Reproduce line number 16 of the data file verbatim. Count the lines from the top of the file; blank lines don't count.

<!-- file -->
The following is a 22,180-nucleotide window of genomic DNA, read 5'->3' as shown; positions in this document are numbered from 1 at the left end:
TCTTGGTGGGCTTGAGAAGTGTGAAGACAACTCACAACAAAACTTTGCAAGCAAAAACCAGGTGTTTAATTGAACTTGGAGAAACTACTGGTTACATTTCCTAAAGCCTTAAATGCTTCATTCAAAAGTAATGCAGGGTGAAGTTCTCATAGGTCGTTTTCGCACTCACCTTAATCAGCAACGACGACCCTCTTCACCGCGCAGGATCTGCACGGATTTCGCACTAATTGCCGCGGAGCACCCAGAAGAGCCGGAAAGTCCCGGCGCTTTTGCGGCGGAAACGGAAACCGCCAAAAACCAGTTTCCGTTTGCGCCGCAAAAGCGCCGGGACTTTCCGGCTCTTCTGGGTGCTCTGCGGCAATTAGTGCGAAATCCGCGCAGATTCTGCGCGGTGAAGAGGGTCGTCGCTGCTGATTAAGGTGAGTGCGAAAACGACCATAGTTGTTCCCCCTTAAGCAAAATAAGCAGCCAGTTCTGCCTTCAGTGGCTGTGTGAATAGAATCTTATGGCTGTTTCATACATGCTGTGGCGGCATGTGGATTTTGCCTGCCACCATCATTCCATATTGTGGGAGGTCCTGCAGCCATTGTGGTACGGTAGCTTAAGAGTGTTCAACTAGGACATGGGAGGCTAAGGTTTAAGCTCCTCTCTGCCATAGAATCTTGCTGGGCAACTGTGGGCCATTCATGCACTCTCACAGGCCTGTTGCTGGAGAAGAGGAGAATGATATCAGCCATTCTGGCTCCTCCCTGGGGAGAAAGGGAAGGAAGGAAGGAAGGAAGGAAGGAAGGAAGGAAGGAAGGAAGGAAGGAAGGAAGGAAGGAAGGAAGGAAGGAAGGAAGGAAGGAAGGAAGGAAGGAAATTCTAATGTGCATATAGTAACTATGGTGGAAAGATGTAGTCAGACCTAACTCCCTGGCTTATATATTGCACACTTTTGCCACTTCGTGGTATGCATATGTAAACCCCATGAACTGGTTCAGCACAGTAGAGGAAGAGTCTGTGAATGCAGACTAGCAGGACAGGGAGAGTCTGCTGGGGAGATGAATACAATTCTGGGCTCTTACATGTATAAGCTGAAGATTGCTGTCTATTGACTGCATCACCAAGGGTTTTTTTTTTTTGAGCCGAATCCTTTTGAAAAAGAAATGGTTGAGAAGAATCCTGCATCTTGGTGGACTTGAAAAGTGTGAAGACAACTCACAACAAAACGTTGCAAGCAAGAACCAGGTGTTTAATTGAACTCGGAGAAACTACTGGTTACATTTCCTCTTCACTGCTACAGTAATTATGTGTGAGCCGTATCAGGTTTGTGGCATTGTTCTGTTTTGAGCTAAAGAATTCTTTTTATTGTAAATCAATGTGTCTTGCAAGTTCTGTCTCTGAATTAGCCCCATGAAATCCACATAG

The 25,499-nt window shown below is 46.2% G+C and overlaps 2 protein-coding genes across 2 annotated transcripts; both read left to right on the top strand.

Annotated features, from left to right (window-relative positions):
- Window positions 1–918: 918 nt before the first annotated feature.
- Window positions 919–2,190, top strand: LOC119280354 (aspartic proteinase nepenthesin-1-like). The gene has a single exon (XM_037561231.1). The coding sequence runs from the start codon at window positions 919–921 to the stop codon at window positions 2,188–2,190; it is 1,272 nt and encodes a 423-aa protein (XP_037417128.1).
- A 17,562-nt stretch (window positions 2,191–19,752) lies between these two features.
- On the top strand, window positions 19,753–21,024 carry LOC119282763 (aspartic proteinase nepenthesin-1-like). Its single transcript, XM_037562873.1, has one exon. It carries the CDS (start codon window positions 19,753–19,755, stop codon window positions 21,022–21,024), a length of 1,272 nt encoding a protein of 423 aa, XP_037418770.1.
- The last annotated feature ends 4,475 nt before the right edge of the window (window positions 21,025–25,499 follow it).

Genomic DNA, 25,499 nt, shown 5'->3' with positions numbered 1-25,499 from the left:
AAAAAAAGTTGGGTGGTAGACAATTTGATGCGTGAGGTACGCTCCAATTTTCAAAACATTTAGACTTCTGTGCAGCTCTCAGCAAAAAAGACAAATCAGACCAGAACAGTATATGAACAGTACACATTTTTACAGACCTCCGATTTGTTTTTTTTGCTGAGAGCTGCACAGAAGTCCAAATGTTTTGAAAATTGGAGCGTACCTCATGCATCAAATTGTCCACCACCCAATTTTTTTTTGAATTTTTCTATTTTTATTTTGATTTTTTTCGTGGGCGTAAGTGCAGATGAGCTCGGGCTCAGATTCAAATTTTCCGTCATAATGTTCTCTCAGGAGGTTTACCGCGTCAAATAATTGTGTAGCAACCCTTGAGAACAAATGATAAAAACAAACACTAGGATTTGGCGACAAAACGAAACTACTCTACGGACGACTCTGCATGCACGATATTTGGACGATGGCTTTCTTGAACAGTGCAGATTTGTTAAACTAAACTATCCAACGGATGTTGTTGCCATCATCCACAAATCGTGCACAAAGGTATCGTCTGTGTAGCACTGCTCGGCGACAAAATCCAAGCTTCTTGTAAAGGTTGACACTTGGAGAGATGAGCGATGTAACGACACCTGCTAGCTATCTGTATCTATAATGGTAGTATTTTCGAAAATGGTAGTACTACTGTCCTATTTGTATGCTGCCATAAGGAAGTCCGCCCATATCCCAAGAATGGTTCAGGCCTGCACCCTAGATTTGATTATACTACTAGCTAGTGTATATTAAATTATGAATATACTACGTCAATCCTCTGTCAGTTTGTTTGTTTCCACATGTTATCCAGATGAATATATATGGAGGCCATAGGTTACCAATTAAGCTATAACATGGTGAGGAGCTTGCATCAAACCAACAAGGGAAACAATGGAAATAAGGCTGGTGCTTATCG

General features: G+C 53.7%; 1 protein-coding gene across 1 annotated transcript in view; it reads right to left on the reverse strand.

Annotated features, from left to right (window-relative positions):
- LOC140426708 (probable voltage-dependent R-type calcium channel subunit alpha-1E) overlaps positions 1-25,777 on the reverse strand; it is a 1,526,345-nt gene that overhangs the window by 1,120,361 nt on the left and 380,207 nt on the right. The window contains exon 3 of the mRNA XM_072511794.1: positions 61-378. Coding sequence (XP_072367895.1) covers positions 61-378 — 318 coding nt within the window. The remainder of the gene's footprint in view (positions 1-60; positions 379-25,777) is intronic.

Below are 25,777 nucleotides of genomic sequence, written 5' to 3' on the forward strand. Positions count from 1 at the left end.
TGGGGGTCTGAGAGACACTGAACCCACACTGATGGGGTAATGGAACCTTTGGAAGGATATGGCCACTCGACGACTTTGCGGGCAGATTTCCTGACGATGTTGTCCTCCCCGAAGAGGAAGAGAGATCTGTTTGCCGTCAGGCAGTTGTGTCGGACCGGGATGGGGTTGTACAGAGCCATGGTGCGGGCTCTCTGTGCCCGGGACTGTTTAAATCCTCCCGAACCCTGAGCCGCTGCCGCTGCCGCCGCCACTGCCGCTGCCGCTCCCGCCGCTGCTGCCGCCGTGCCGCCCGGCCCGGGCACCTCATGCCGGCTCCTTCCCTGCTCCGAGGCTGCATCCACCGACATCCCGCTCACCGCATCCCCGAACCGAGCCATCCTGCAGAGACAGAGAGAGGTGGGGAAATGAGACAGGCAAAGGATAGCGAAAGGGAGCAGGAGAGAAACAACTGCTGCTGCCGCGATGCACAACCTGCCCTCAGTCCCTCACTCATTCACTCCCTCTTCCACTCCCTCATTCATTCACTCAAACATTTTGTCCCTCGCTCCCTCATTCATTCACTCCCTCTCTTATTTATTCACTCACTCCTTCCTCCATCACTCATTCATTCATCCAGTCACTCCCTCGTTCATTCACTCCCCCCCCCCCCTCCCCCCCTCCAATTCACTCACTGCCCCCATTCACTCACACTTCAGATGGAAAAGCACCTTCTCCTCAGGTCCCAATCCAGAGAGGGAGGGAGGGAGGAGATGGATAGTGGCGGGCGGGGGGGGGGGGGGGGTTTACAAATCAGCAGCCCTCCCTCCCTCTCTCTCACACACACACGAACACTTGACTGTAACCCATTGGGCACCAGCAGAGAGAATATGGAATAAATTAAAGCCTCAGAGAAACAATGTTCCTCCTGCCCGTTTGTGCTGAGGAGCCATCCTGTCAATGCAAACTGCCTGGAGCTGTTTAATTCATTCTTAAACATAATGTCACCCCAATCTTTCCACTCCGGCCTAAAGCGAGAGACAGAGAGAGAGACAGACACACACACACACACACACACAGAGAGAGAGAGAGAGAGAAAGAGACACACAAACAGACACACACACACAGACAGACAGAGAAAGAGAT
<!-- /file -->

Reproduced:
TGGGGGTCTGAGAGACACTGAACCCACACTGATGGGGTAATGGAACCTTTGGAAGGATATGGCCACTCGACGACTTTGCGGGCAGATTTCCTGACGATGTTGTCCTCCCCGAAGAGGAAGAGAGATCTGTTTGCCGTCAGGCAGTTGTGTCGGACCGGGATGGGGTTGTACAGAGCCATGGTGCGGGCTCTCTGTGCCCGGGACTGTTTAAATCCTCCCGAACCCTGAGCCGCTGCCGCTGCCGCCGCCACTGCCGCTGCCGCTCCCGCCGCTGCTGCCGCCGTGCCGCCCGGCCCGGGCACCTCATGCCGGCTCCTTCCCTGCTCCGAGGCTGCATCCACCGACATCCCGCTCACCGCATCCCCGAACCGAGCCATCCTGCAGAGACAGAGAGAGGTGGGGAAATGAGACAGGCAAAGGATAGCGAAAGGGAGCAGGAGAGAAACAACTGCTGCTGCCGCGATGCACAACCTGCCCTCAGTCCCTCACTCATTCACTCCCTCTTCCACTCCCTCATTCATTCACTCAAACATTTTGTCCCTCGCTCCCTCATTCATTCACTCCCTCTCTTATTTATTCACTCACTCCTTCCTCCATCACTCATTCATTCATCCAGTCACTCCCTCGTTCATTCACTCCCCCCCCCCCCTCCCCCCCTCCAATTCACTCACTGCCCCCATTCACTCACACTTCAGATGGAAAAGCACCTTCTCCTCAGGTCCCAATCCAGAGAGGGAGGGAGGGAGGAGATGGATAGTGGCGGGCGGGGGGGGGGGGGGGGTTTACAAATCAGCAGCCCTCCCTCCCTCTCTCTCACACACACACGAACACTTGACTGTAACCCATTGGGCACCAGCAGAGAGAATATGGAATAAATTAAAGCCTCAGAGAAACAATGTTCCTCCTGCCCGTTTGTGCTGAGGAGCCATCCTGTCAATGCAAACTGCCTGGAGCTGTTTAATTCATTCTTAAACATAATGTCACCCCAATCTTTCCACTCCGGCCTAAAGCGAGAGACAGAGAGAGAGACAGACACACACACACACACACACACAGAGAGAGAGAGAGAGAGAAAGAGACACACAAACAGACACACACACACAGACAGACAGAGAAAGAGAT